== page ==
Waiting. It seems like we do a lot of it doesn’t it? We wait for buses, for trains, for taxis, for planes. We’re taught from a very young age how to wait; ‘wait your turn,’ ‘wait until Christmas,’ ‘wait until your father gets home.’ The thing about waiting is that you’re expecting something to happen at the end of it.
You wait for a bus to turn up (and then three show up at once). You wait for a friend to arrive. You wait for your food to cook You wait for news. That anticipation of something happening afterwards is what makes waiting such a challenge. And for some reason the more we want something, the worse the waiting actually seems to be. Have you ever seen a new parent awaiting the news of their baby’s safe arrival into the world? Or a family desperately awaiting news about a sick family member? Or friends waiting to here from someone they love who has been caught up in a shooting, or a natural disaster, or a terrorist attack?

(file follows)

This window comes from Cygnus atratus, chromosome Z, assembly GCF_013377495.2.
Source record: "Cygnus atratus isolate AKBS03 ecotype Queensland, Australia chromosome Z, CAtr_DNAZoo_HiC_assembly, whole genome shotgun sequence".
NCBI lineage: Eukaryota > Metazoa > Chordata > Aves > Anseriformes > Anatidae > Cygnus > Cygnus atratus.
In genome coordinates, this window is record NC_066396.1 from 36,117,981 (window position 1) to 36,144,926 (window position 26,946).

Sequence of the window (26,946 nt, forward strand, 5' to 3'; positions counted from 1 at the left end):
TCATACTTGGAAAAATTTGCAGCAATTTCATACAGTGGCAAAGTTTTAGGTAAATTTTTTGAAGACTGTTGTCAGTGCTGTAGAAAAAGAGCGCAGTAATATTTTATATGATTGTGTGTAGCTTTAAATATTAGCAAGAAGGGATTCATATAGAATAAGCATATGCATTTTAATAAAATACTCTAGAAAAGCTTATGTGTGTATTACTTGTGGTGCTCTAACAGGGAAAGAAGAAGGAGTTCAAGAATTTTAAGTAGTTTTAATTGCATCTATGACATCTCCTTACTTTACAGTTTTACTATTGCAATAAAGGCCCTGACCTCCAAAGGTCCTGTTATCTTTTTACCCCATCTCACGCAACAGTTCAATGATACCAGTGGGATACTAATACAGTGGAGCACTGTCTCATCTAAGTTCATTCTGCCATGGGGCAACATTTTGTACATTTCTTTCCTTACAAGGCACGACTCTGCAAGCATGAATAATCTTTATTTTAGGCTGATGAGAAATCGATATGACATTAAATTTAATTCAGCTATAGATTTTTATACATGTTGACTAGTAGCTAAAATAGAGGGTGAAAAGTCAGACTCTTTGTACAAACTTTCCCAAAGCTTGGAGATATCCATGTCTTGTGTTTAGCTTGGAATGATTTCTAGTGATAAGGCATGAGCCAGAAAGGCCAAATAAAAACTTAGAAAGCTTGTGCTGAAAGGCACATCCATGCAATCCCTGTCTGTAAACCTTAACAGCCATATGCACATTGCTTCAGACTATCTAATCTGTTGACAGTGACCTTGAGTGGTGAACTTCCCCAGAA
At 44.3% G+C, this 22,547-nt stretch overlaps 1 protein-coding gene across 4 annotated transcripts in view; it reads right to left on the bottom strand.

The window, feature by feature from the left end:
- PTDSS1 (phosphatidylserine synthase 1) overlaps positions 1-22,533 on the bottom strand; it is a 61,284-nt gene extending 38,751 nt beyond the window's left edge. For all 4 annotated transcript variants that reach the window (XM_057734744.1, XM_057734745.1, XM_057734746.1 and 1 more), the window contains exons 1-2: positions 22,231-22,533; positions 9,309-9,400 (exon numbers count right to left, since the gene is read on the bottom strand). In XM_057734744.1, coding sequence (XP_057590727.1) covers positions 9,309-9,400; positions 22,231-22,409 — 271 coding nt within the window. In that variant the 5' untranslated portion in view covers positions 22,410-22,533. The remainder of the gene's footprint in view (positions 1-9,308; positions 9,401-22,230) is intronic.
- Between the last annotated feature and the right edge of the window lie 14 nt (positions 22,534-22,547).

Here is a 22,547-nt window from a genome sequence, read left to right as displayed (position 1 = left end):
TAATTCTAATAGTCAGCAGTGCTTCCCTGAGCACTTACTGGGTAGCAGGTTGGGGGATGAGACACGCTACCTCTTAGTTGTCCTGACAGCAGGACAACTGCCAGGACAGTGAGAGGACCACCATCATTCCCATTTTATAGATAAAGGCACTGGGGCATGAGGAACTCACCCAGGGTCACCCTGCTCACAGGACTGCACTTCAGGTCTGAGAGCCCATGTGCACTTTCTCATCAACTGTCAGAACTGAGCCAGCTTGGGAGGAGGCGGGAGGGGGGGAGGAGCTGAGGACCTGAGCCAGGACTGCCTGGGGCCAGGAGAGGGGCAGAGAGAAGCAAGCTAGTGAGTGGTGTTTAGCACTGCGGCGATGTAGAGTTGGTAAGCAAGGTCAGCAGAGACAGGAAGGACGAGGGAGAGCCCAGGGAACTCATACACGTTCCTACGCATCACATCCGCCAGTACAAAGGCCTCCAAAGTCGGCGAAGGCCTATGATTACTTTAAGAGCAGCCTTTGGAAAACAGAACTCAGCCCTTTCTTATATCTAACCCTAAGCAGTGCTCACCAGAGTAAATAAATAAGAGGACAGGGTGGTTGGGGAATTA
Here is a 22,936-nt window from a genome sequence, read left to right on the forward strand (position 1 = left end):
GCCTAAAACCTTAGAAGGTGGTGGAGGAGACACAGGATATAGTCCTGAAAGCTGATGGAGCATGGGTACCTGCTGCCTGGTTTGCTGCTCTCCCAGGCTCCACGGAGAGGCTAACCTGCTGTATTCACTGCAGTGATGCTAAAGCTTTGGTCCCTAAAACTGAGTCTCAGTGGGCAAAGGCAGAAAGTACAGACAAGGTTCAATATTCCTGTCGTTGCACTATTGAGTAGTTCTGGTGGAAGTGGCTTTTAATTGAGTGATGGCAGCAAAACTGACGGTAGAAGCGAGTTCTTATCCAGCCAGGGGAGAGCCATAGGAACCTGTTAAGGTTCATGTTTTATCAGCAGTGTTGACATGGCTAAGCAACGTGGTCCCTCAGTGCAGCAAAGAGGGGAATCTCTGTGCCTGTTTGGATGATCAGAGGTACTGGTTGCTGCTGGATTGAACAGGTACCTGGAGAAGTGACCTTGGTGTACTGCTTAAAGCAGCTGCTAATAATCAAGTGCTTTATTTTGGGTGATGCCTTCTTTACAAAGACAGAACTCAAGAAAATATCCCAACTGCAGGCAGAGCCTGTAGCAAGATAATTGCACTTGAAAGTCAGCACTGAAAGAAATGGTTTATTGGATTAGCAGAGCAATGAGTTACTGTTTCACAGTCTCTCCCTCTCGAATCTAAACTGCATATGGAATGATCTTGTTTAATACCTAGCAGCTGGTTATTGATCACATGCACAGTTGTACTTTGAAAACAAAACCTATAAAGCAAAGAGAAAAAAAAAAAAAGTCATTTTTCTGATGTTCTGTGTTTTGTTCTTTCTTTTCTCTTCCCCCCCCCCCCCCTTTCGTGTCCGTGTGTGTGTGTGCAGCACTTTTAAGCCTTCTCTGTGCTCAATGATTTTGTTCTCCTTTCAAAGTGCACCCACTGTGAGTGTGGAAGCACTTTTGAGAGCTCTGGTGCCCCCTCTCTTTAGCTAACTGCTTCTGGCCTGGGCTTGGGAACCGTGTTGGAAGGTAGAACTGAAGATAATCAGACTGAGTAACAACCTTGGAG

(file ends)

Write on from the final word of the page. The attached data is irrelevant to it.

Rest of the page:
Waiting for something when you know the outcome is hard. Waiting for news when you have very little information is one of the hardest things to go through. The human brain is very good at running through every little ‘what if?’ scenario and jumping to every conclusion. Waiting is one of the hardest things we do.